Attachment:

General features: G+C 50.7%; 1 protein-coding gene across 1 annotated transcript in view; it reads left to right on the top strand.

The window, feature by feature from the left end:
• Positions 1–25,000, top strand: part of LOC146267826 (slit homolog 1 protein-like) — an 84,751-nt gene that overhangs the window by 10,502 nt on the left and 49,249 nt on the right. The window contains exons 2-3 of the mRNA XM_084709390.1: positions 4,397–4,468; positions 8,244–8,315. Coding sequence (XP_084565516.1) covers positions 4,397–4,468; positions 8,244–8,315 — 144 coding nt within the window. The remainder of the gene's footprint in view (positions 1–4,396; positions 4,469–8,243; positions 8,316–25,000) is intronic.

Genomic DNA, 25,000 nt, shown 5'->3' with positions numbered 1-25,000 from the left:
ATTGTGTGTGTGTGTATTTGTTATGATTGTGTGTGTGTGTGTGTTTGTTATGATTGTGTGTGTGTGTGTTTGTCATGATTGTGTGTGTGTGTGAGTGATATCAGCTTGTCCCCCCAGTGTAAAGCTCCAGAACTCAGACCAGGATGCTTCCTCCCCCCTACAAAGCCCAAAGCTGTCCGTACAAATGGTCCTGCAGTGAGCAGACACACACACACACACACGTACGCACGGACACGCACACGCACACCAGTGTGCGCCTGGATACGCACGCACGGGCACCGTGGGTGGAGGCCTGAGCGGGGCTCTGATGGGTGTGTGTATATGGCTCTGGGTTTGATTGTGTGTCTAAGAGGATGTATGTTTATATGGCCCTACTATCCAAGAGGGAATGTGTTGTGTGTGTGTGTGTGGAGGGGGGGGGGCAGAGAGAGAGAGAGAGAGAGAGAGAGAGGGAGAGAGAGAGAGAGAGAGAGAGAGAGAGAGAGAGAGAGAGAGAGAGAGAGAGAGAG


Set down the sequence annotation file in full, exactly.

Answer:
General features: G+C 50.7%; 1 protein-coding gene across 1 annotated transcript in view; it reads left to right on the top strand.

The window, feature by feature from the left end:
• Positions 1–25,000, top strand: part of LOC146267826 (slit homolog 1 protein-like) — an 84,751-nt gene that overhangs the window by 10,502 nt on the left and 49,249 nt on the right. The window contains exons 2-3 of the mRNA XM_084709390.1: positions 4,397–4,468; positions 8,244–8,315. Coding sequence (XP_084565516.1) covers positions 4,397–4,468; positions 8,244–8,315 — 144 coding nt within the window. The remainder of the gene's footprint in view (positions 1–4,396; positions 4,469–8,243; positions 8,316–25,000) is intronic.

Genomic DNA, 25,000 nt, shown 5'->3' with positions numbered 1-25,000 from the left:
ATTGTGTGTGTGTGTATTTGTTATGATTGTGTGTGTGTGTGTGTTTGTTATGATTGTGTGTGTGTGTGTTTGTCATGATTGTGTGTGTGTGTGAGTGATATCAGCTTGTCCCCCCAGTGTAAAGCTCCAGAACTCAGACCAGGATGCTTCCTCCCCCCTACAAAGCCCAAAGCTGTCCGTACAAATGGTCCTGCAGTGAGCAGACACACACACACACACACGTACGCACGGACACGCACACGCACACCAGTGTGCGCCTGGATACGCACGCACGGGCACCGTGGGTGGAGGCCTGAGCGGGGCTCTGATGGGTGTGTGTATATGGCTCTGGGTTTGATTGTGTGTCTAAGAGGATGTATGTTTATATGGCCCTACTATCCAAGAGGGAATGTGTTGTGTGTGTGTGTGTGGAGGGGGGGGGGCAGAGAGAGAGAGAGAGAGAGAGAGAGAGGGAGAGAGAGAGAGAGAGAGAGAGAGAGAGAGAGAGAGAGAGAGAGAGAGAGAGAGAG